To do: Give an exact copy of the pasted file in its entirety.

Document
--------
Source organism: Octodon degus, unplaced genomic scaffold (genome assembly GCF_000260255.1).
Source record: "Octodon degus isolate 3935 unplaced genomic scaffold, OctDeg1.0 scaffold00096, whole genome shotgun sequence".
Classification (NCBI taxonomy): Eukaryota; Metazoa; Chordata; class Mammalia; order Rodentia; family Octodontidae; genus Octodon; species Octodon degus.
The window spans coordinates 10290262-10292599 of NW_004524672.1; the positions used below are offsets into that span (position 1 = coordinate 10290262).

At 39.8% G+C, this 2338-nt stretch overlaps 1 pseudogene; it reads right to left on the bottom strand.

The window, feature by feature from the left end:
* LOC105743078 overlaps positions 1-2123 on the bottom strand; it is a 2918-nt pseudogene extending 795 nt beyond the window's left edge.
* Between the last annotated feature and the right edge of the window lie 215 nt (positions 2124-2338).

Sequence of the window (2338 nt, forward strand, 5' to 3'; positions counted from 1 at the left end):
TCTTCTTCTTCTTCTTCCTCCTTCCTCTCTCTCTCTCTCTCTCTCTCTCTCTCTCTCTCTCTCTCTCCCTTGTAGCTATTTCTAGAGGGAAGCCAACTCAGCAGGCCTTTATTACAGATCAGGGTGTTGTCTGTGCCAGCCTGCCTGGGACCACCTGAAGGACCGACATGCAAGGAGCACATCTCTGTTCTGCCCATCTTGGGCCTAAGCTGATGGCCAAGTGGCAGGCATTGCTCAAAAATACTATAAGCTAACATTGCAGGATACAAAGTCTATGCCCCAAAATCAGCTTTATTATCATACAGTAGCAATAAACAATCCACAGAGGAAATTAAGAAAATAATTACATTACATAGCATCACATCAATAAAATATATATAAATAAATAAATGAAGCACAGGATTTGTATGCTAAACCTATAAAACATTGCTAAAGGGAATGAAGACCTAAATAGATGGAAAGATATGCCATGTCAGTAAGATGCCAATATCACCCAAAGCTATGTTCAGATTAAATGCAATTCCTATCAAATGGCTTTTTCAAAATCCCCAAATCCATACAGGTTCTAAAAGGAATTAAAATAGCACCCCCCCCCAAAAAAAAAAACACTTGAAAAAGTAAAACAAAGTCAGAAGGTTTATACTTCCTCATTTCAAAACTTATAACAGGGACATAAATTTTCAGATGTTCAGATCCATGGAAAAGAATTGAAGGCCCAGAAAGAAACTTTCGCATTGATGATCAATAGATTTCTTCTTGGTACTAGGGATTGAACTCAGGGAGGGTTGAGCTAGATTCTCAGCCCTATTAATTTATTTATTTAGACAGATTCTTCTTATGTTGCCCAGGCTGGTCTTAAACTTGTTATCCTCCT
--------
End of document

Source organism: Octodon degus, unplaced genomic scaffold (genome assembly GCF_000260255.1).
Source record: "Octodon degus isolate 3935 unplaced genomic scaffold, OctDeg1.0 scaffold00096, whole genome shotgun sequence".
Classification (NCBI taxonomy): Eukaryota; Metazoa; Chordata; class Mammalia; order Rodentia; family Octodontidae; genus Octodon; species Octodon degus.
The window spans coordinates 10290262-10292599 of NW_004524672.1; the positions used below are offsets into that span (position 1 = coordinate 10290262).

At 39.8% G+C, this 2338-nt stretch overlaps 1 pseudogene; it reads right to left on the bottom strand.

The window, feature by feature from the left end:
* LOC105743078 overlaps positions 1-2123 on the bottom strand; it is a 2918-nt pseudogene extending 795 nt beyond the window's left edge.
* Between the last annotated feature and the right edge of the window lie 215 nt (positions 2124-2338).

Sequence of the window (2338 nt, forward strand, 5' to 3'; positions counted from 1 at the left end):
TCTTCTTCTTCTTCTTCCTCCTTCCTCTCTCTCTCTCTCTCTCTCTCTCTCTCTCTCTCTCTCTCTCCCTTGTAGCTATTTCTAGAGGGAAGCCAACTCAGCAGGCCTTTATTACAGATCAGGGTGTTGTCTGTGCCAGCCTGCCTGGGACCACCTGAAGGACCGACATGCAAGGAGCACATCTCTGTTCTGCCCATCTTGGGCCTAAGCTGATGGCCAAGTGGCAGGCATTGCTCAAAAATACTATAAGCTAACATTGCAGGATACAAAGTCTATGCCCCAAAATCAGCTTTATTATCATACAGTAGCAATAAACAATCCACAGAGGAAATTAAGAAAATAATTACATTACATAGCATCACATCAATAAAATATATATAAATAAATAAATGAAGCACAGGATTTGTATGCTAAACCTATAAAACATTGCTAAAGGGAATGAAGACCTAAATAGATGGAAAGATATGCCATGTCAGTAAGATGCCAATATCACCCAAAGCTATGTTCAGATTAAATGCAATTCCTATCAAATGGCTTTTTCAAAATCCCCAAATCCATACAGGTTCTAAAAGGAATTAAAATAGCACCCCCCCCCAAAAAAAAAAACACTTGAAAAAGTAAAACAAAGTCAGAAGGTTTATACTTCCTCATTTCAAAACTTATAACAGGGACATAAATTTTCAGATGTTCAGATCCATGGAAAAGAATTGAAGGCCCAGAAAGAAACTTTCGCATTGATGATCAATAGATTTCTTCTTGGTACTAGGGATTGAACTCAGGGAGGGTTGAGCTAGATTCTCAGCCCTATTAATTTATTTATTTAGACAGATTCTTCTTATGTTGCCCAGGCTGGTCTTAAACTTGTTATCCTCCT